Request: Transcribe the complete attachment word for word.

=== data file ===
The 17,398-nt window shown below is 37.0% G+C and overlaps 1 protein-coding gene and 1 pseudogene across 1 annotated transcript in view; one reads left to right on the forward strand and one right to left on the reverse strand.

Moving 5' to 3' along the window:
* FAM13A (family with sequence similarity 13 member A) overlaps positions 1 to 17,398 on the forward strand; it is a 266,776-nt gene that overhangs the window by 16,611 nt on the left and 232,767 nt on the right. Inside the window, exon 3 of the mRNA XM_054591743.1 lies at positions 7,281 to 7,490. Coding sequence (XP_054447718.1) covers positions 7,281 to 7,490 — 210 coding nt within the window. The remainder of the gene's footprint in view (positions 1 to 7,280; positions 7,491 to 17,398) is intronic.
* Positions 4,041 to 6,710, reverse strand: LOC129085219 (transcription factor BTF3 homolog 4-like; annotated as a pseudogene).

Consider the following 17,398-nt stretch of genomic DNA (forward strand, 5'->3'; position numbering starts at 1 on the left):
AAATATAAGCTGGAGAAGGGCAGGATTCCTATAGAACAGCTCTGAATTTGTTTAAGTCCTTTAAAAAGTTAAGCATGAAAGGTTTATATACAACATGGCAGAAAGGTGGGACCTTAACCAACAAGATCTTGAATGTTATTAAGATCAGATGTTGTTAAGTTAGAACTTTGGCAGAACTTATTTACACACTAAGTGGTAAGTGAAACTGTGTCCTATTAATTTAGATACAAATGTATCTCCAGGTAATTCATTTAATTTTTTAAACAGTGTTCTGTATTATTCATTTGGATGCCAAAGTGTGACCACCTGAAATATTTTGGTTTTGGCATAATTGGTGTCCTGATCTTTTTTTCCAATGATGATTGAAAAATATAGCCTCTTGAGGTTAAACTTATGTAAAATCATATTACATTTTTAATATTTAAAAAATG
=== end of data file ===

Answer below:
The 17,398-nt window shown below is 37.0% G+C and overlaps 1 protein-coding gene and 1 pseudogene across 1 annotated transcript in view; one reads left to right on the forward strand and one right to left on the reverse strand.

Moving 5' to 3' along the window:
* FAM13A (family with sequence similarity 13 member A) overlaps positions 1 to 17,398 on the forward strand; it is a 266,776-nt gene that overhangs the window by 16,611 nt on the left and 232,767 nt on the right. Inside the window, exon 3 of the mRNA XM_054591743.1 lies at positions 7,281 to 7,490. Coding sequence (XP_054447718.1) covers positions 7,281 to 7,490 — 210 coding nt within the window. The remainder of the gene's footprint in view (positions 1 to 7,280; positions 7,491 to 17,398) is intronic.
* Positions 4,041 to 6,710, reverse strand: LOC129085219 (transcription factor BTF3 homolog 4-like; annotated as a pseudogene).

Consider the following 17,398-nt stretch of genomic DNA (forward strand, 5'->3'; position numbering starts at 1 on the left):
AAATATAAGCTGGAGAAGGGCAGGATTCCTATAGAACAGCTCTGAATTTGTTTAAGTCCTTTAAAAAGTTAAGCATGAAAGGTTTATATACAACATGGCAGAAAGGTGGGACCTTAACCAACAAGATCTTGAATGTTATTAAGATCAGATGTTGTTAAGTTAGAACTTTGGCAGAACTTATTTACACACTAAGTGGTAAGTGAAACTGTGTCCTATTAATTTAGATACAAATGTATCTCCAGGTAATTCATTTAATTTTTTAAACAGTGTTCTGTATTATTCATTTGGATGCCAAAGTGTGACCACCTGAAATATTTTGGTTTTGGCATAATTGGTGTCCTGATCTTTTTTTCCAATGATGATTGAAAAATATAGCCTCTTGAGGTTAAACTTATGTAAAATCATATTACATTTTTAATATTTAAAAAATG